Canine mammary cancer is an incredibly diverse array of histologic features, owing, in part, to the epithelial and myoepithelial components of the mammary gland. A widely utilized canine mammary cancer grading scheme utilizes tubule formation, mitotic count, and nuclear pleomorphism to arrive at grade I, II, or III tumors.5 This grading scheme is predictive of patient outcome post-surgical excision with grade III tumors exhibiting lower survival times, higher metastatic rates, and higher recurrence.

Feline mammary tumors are not as diverse histologically as their canine counterparts, and the vast majority are carcinomas. Two separate grading schemes are currently used in the cat. One is similar to the dog, where tubule formation, mitotic count, and nuclear pleomorphism scores are utilized to generate a three-tiered grade.1 As in dogs, this grading scheme is predictive of patient survival, with increased recurrence and patient demise associated with the grade II and III mammary carcinomas.

A more recent feline mammary grading scheme that uses lymphovascular invasion, nuclear features, and mitotic count has also been shown to be predictive of patient outcome; however, due to the relatively novelty of this grading scheme, more study is needed.6

While other grading schemes exist in veterinary medicine, including canine urothelial carcinomas, feline pulmonary carcinomas, and canine soft tissue sarcomas, the aforementioned cancer types serve to illustrate where we stand with grading schemes and where many of the challenges lie.

Many of the grading criteria we use are adopted from human grading schemes. Some tumor grading criteria are wrongly applied across species (i.e. canine soft tissue sarcomas grading schemes used in cats, where there is no accepted grading scheme). Almost all the grading schemes we rely on in veterinary medicine are poorly, if ever, validated in the literature.

I am often asked, “How do we know if the grades are even relevant for our patients?” The reality is we do not know. Combine interobserver variation, challenges of accurately identifying mitotic figures (thereby leading to erroneous mitotic counts), and the vagueness of some grading scheme features, it is a wonder that we grade any tumors at all.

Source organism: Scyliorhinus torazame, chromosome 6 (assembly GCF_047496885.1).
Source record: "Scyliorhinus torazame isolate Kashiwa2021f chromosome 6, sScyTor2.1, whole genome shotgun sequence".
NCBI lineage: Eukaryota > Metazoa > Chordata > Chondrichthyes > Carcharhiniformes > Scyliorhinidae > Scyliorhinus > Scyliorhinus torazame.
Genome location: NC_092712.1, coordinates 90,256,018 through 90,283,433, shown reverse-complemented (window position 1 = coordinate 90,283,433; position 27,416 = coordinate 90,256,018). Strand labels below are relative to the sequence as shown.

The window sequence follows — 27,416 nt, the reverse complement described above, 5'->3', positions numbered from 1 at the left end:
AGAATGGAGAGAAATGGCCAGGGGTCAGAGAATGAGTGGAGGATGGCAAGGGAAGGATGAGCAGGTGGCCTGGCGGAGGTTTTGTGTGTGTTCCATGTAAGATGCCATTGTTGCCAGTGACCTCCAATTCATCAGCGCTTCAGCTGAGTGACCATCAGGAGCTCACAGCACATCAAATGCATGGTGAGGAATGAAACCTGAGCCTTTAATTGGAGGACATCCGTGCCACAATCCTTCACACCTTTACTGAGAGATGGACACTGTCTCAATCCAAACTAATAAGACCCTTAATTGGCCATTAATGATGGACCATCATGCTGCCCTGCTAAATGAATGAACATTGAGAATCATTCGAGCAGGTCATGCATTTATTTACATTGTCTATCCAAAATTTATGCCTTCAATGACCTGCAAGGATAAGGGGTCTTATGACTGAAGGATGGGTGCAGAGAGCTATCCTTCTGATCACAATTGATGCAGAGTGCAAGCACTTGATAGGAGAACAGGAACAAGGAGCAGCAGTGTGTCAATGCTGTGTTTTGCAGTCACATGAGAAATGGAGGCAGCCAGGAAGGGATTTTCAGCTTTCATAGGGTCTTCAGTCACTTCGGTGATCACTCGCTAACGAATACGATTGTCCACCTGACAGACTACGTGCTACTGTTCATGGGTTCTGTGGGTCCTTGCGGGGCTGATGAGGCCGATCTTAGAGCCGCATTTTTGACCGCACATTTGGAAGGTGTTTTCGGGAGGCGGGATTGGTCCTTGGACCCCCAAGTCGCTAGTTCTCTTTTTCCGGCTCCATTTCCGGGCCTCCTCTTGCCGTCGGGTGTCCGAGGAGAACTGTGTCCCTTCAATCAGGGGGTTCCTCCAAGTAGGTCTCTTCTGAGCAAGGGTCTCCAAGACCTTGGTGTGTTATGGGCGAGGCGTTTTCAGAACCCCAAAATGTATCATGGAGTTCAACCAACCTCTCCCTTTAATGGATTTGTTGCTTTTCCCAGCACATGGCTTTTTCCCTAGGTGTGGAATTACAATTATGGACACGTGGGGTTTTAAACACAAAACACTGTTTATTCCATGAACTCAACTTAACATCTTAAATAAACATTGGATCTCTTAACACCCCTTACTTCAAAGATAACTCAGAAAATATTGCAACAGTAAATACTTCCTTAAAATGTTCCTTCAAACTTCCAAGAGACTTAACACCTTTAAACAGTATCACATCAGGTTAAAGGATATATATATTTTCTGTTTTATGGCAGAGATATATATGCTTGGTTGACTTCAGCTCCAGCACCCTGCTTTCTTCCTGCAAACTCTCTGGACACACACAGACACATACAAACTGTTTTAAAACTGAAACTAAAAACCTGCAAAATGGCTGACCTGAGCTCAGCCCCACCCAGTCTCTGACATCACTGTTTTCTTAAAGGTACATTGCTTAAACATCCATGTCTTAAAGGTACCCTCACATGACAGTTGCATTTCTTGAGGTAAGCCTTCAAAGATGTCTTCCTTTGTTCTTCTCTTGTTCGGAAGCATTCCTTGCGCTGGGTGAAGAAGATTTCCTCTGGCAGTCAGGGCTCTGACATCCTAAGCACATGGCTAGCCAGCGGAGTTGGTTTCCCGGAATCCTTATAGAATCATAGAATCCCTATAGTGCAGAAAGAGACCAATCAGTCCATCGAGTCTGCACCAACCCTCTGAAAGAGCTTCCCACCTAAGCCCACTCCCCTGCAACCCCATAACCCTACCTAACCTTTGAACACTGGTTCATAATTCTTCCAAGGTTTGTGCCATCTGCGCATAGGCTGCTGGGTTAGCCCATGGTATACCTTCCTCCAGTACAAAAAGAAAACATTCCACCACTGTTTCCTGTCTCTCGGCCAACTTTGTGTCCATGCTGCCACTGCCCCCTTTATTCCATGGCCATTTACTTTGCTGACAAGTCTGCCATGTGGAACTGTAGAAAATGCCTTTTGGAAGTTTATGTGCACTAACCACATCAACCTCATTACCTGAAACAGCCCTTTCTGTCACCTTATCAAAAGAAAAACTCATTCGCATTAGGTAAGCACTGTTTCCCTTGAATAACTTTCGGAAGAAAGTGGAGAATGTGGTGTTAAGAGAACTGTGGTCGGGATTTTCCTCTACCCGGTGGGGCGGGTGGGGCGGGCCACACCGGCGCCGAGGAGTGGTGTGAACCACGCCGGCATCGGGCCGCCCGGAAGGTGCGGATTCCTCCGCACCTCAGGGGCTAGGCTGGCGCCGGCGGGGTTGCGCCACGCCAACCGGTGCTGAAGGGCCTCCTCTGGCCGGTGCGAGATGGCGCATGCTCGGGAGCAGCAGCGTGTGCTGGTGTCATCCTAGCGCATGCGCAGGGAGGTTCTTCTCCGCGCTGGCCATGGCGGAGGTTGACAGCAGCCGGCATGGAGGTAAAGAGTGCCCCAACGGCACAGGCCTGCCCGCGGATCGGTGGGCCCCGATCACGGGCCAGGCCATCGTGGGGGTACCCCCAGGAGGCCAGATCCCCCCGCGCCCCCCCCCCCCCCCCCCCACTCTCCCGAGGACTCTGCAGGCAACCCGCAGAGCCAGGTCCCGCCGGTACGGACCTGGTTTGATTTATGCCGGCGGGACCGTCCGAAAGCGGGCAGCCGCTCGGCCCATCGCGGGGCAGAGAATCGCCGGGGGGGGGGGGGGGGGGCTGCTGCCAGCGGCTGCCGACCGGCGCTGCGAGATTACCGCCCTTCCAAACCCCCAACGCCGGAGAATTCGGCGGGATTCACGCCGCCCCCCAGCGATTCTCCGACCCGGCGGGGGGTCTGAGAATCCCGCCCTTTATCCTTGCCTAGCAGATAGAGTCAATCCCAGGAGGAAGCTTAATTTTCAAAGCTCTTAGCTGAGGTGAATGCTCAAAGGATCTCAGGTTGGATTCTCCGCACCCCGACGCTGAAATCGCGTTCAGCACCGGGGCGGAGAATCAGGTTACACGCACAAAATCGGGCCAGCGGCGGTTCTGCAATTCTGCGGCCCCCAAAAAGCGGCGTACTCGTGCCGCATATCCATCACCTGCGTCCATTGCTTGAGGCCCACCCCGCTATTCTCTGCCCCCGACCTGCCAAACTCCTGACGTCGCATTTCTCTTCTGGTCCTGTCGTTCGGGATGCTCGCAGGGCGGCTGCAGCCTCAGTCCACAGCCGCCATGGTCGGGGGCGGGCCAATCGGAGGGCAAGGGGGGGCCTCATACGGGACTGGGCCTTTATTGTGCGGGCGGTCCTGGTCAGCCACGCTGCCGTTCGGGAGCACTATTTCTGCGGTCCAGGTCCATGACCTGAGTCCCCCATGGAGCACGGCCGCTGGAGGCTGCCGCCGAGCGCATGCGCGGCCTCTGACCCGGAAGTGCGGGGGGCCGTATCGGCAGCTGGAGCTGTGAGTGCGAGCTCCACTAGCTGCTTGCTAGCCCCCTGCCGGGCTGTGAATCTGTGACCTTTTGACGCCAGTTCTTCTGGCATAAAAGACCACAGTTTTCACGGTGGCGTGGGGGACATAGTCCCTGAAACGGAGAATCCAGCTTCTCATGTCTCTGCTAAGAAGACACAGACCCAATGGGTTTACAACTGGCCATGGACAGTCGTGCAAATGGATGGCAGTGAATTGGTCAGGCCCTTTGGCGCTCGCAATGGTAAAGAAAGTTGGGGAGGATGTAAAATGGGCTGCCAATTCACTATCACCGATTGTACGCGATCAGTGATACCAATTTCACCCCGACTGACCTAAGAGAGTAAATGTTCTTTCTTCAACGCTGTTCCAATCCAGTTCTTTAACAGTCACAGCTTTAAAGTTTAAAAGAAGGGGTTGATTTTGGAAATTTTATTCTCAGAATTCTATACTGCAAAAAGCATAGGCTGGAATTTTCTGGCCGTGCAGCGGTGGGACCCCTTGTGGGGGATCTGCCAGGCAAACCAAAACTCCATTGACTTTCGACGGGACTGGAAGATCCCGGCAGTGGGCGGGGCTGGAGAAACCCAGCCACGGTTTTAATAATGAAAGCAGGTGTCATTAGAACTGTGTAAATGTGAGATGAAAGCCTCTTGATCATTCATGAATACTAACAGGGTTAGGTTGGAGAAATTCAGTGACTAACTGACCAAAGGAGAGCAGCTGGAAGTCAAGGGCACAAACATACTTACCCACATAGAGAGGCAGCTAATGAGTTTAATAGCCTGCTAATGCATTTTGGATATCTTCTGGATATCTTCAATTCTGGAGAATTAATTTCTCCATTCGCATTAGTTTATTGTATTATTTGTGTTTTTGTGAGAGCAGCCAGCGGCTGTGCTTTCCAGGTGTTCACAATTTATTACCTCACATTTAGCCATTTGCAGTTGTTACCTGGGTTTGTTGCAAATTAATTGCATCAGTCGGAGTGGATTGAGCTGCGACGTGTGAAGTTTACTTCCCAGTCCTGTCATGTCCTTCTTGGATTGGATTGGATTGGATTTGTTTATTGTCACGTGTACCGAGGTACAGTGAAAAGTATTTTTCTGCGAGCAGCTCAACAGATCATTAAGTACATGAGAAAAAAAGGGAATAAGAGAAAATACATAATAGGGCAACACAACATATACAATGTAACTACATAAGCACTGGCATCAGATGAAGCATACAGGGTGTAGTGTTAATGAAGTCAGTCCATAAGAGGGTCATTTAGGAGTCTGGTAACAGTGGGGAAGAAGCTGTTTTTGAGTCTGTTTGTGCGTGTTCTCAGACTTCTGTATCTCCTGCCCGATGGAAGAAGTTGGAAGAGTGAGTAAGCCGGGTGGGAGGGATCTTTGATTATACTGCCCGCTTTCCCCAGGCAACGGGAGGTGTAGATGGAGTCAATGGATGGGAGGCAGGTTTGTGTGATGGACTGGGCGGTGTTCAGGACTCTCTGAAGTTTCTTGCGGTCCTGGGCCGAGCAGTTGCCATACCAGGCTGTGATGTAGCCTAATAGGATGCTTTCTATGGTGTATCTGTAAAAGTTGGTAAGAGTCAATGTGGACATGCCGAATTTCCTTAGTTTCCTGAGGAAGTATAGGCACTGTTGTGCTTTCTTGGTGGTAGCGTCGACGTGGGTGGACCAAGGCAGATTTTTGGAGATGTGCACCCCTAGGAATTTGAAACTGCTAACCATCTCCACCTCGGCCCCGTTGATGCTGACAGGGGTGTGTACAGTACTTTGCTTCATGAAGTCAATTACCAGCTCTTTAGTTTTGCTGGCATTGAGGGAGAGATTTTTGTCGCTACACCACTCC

Building better grading schemes

Knowing the challenges, how can we work together to build better and more robust grading schemes that are validated and reproducible? It will require clinicians and pathologists to work together, gathering the necessary follow-up information on patients to determine if a specific grading scheme is relevant. If not, then a new one can be developed and validated.

In recent years, a groundswell of interest in canine grading schemes, standardization, and prognostic studies has begun to emerge and is detailed by the Veterinary Cancer Guidelines and Protocol group. Developing new grading schemes takes time and initiative. Progress is slow, but it behooves all of us to work together for the common good of improving the outcomes of our patients.

As human medicine has started to embrace precision medicine, more of our clients will demand the same, and if we continue to rely on outdated or poorly validated grading schemes, we cannot even begin to ethically consider how to interpret advanced genomic data in the context of patient care and outcome.

Andrew D. Miller, DVM, Dipl. ACVP, is an associate professor at Cornell University College of Veterinary Medicine. Dr. Miller is the current director of the Anatomic Pathology Laboratory at the Cornell University Animal Health Diagnostic Center. His research focuses on diagnostic and comparative oncologic pathology and neuropathology. Miller is a member of the Evidence-Based Veterinary Medical Association (EBVMA), with different members writing this column. While all articles are reviewed for content, the opinions and conclusions of the author(s) do not necessarily reflect the views of the EBVMA or Veterinary Practice News. For information about the association or to join, visit


  1. Avallone G, et al. Review of Histological Grading Systems in Veterinary Medicine. Vet Pathol. 2021; 58(5):809-828.
  2. Patnaik AK, et al. Canine cutaneous mast cell tumor: morphologic grading and survival time in 83 dogs. Vet Pathol. 1984;21(5):469–474.
  3. Kiupel M, et al. Proposal of a 2-tier histologic grading system for canine cutaneous mast cell tumors to more accurately predict biological behavior. Vet Pathol. 2011;48(1):147–155.
  4. Schott CR, et al. Histologic grade does not predict outcome in dogs with appendicular osteosarcoma receiving the standard of care. Vet Pathol. 2018;55(2):202–211.
  5. Peña L, et al. Prognostic value of histological grading in noninflammatory canine mammary carcinomas in a prospective study with two-year follow-up. Vet Pathol. 2013;50(1):94–105.
  6. Mills SW, et al. Prognostic value of histologic grading for feline mammary carcinoma. Vet Pathol. 2015;52(2):238–249.